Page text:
Our advertising campaign was remarkably effective. Monkeys developed preferences for brands linked with sex and status. Both males and females preferred logos paired with sexual cues and the faces of high-status monkeys. And the more often male monkeys saw sexual advertisements, the more they preferred the brands. Sound familiar? Even monkeys, it seems, can be persuaded to choose a brand through social advertising.

Given the nearly identical specializations of brain reward circuits to prioritize social information in monkeys and people, is it any wonder that sex and status sell?

https://blogs.scientificamerican.com/observations/what-monkeys-can-teach-us-about-advertising/

Meet Zhong Zhong and Hua Hua, the First Monkey Clones Produced by Method that Made Dolly

The first primate clones made by somatic cell nuclear transfer are two genetically-identical long-tailed macaques born recently at the Institute of Neuroscience of Chinese Academy of Sciences in Shanghai. Researchers named the newborns Zhong Zhong and Hua Hua—born six and eight weeks ago, respectively—after the Chinese adjective “Zhōnghuá,” which means Chinese nation or people. The technical milestone, presented January 24 in the journal Cell, makes it a realistic possibility for labs to conduct research with customizable populations of genetically uniform monkeys.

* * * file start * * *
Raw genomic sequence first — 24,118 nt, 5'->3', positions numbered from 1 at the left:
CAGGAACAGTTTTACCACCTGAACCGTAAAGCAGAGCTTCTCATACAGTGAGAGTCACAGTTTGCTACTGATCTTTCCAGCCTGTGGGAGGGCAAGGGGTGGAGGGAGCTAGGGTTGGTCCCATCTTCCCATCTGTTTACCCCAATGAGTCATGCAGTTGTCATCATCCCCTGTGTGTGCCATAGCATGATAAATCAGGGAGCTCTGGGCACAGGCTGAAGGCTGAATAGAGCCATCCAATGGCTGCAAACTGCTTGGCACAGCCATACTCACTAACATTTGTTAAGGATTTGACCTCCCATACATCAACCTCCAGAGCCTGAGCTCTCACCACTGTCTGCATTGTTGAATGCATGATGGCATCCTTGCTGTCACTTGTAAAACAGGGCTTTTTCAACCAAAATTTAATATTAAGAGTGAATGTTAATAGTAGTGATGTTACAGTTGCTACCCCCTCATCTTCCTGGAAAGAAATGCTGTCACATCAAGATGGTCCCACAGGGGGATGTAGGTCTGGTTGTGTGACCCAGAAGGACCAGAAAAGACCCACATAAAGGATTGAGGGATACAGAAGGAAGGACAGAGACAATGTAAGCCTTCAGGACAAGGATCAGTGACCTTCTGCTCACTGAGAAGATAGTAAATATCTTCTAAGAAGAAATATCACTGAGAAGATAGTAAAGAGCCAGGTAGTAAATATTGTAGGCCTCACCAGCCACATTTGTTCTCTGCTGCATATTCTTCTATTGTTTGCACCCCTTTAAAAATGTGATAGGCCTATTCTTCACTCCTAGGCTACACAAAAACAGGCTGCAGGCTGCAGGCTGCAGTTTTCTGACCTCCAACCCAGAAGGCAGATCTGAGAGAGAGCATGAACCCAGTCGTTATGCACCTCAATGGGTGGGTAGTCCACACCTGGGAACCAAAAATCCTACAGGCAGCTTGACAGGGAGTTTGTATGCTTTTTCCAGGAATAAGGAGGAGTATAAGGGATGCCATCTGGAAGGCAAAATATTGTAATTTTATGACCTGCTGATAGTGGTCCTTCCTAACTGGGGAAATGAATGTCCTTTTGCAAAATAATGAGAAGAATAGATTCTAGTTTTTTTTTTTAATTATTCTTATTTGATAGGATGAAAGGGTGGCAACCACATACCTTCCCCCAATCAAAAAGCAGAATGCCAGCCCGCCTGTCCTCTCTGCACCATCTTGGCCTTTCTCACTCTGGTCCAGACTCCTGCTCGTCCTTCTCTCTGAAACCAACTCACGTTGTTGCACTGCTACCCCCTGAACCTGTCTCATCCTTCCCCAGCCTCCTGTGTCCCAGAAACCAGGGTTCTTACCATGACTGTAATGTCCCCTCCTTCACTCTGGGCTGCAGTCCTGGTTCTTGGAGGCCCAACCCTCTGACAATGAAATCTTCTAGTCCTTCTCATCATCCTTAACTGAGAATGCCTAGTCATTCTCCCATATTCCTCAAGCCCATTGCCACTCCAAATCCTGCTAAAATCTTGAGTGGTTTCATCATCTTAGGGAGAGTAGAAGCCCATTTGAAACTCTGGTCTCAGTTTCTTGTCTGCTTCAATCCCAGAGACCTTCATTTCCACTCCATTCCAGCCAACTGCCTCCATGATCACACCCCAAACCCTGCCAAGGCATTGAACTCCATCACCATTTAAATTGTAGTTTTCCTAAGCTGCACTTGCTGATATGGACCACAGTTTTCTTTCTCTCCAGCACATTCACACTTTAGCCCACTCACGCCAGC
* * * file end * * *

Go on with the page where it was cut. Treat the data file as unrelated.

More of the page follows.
“There are a lot of questions about primate biology that can be studied by having this additional model,” says senior author SUN Qiang, Director of the Nonhuman Primate Research Facility at the Chinese Academy of Sciences Institute of Neuroscience. “You can produce cloned monkeys with the same genetic background except the gene you manipulated. This will generate real models not just for genetically based brain diseases, but also cancer, immune or metabolic disorders, and allow us to test the efficacy of the drugs for these conditions before clinical use.”

Zhong Zhong and Hua Hua are not the first primate clones—the title goes to Tetra, a rhesus monkey made in 1999 by a simpler method called embryo splitting (Science, v. 287, no. 5451, pp. 317-319). This approach is how twins are made, but can only generate up to 4 offspring at a time. Zhong Zhong and Hua Hua are the product of somatic cell nuclear transfer (SCNT), the technique used to create Dolly the sheep over 20 years ago, in which researchers remove the nucleus from an egg cell and replace it with another nucleus from differentiated body cells. This reconstructed egg then develops into a clone of whatever donated the replacement nucleus.